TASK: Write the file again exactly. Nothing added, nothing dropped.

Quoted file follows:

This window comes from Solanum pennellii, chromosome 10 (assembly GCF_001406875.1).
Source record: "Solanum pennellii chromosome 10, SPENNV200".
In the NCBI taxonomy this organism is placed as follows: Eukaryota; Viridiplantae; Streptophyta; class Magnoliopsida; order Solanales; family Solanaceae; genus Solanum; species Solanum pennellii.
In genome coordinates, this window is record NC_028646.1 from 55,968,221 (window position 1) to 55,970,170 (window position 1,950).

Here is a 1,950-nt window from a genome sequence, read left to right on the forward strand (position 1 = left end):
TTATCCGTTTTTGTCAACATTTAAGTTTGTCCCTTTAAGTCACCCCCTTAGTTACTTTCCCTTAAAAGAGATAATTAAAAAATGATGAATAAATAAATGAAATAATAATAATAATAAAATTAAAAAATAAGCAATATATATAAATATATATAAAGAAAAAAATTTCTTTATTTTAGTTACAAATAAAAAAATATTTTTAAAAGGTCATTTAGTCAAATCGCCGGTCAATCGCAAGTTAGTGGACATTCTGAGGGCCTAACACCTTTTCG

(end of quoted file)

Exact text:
This window comes from Solanum pennellii, chromosome 10 (assembly GCF_001406875.1).
Source record: "Solanum pennellii chromosome 10, SPENNV200".
In the NCBI taxonomy this organism is placed as follows: Eukaryota; Viridiplantae; Streptophyta; class Magnoliopsida; order Solanales; family Solanaceae; genus Solanum; species Solanum pennellii.
In genome coordinates, this window is record NC_028646.1 from 55,968,221 (window position 1) to 55,970,170 (window position 1,950).

Here is a 1,950-nt window from a genome sequence, read left to right on the forward strand (position 1 = left end):
TTATCCGTTTTTGTCAACATTTAAGTTTGTCCCTTTAAGTCACCCCCTTAGTTACTTTCCCTTAAAAGAGATAATTAAAAAATGATGAATAAATAAATGAAATAATAATAATAATAAAATTAAAAAATAAGCAATATATATAAATATATATAAAGAAAAAAATTTCTTTATTTTAGTTACAAATAAAAAAATATTTTTAAAAGGTCATTTAGTCAAATCGCCGGTCAATCGCAAGTTAGTGGACATTCTGAGGGCCTAACACCTTTTCG